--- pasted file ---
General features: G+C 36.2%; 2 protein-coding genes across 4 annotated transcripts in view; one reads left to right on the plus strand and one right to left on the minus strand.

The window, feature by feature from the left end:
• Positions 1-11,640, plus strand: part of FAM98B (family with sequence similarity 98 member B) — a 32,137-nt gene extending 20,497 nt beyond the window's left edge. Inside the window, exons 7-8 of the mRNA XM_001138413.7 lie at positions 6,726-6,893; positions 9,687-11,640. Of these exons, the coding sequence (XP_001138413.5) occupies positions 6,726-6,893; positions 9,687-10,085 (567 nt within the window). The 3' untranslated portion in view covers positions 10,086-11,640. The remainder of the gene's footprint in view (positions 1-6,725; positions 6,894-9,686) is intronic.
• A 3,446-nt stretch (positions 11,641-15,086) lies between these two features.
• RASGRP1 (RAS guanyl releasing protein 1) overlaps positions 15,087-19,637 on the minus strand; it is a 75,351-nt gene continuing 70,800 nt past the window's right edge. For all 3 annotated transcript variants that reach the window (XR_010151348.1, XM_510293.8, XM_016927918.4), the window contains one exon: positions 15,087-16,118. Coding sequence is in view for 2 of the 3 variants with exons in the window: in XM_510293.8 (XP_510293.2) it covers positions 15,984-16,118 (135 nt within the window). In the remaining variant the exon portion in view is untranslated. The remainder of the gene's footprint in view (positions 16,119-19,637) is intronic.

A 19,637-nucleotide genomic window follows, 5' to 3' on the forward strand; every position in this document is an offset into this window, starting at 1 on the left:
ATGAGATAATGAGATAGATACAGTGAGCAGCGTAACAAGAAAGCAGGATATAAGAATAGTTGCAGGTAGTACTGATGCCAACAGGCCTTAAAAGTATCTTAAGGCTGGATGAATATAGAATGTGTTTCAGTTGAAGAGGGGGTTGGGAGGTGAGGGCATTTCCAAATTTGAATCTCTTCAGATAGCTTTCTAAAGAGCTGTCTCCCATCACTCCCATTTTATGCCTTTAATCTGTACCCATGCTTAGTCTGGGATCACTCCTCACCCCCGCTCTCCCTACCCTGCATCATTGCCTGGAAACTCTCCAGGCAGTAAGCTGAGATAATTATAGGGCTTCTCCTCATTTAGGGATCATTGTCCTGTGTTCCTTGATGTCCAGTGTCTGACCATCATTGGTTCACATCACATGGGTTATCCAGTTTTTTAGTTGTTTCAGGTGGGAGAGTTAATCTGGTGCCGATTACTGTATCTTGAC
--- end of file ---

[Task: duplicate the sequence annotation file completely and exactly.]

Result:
General features: G+C 36.2%; 2 protein-coding genes across 4 annotated transcripts in view; one reads left to right on the plus strand and one right to left on the minus strand.

The window, feature by feature from the left end:
• Positions 1-11,640, plus strand: part of FAM98B (family with sequence similarity 98 member B) — a 32,137-nt gene extending 20,497 nt beyond the window's left edge. Inside the window, exons 7-8 of the mRNA XM_001138413.7 lie at positions 6,726-6,893; positions 9,687-11,640. Of these exons, the coding sequence (XP_001138413.5) occupies positions 6,726-6,893; positions 9,687-10,085 (567 nt within the window). The 3' untranslated portion in view covers positions 10,086-11,640. The remainder of the gene's footprint in view (positions 1-6,725; positions 6,894-9,686) is intronic.
• A 3,446-nt stretch (positions 11,641-15,086) lies between these two features.
• RASGRP1 (RAS guanyl releasing protein 1) overlaps positions 15,087-19,637 on the minus strand; it is a 75,351-nt gene continuing 70,800 nt past the window's right edge. For all 3 annotated transcript variants that reach the window (XR_010151348.1, XM_510293.8, XM_016927918.4), the window contains one exon: positions 15,087-16,118. Coding sequence is in view for 2 of the 3 variants with exons in the window: in XM_510293.8 (XP_510293.2) it covers positions 15,984-16,118 (135 nt within the window). In the remaining variant the exon portion in view is untranslated. The remainder of the gene's footprint in view (positions 16,119-19,637) is intronic.

A 19,637-nucleotide genomic window follows, 5' to 3' on the forward strand; every position in this document is an offset into this window, starting at 1 on the left:
ATGAGATAATGAGATAGATACAGTGAGCAGCGTAACAAGAAAGCAGGATATAAGAATAGTTGCAGGTAGTACTGATGCCAACAGGCCTTAAAAGTATCTTAAGGCTGGATGAATATAGAATGTGTTTCAGTTGAAGAGGGGGTTGGGAGGTGAGGGCATTTCCAAATTTGAATCTCTTCAGATAGCTTTCTAAAGAGCTGTCTCCCATCACTCCCATTTTATGCCTTTAATCTGTACCCATGCTTAGTCTGGGATCACTCCTCACCCCCGCTCTCCCTACCCTGCATCATTGCCTGGAAACTCTCCAGGCAGTAAGCTGAGATAATTATAGGGCTTCTCCTCATTTAGGGATCATTGTCCTGTGTTCCTTGATGTCCAGTGTCTGACCATCATTGGTTCACATCACATGGGTTATCCAGTTTTTTAGTTGTTTCAGGTGGGAGAGTTAATCTGGTGCCGATTACTGTATCTTGAC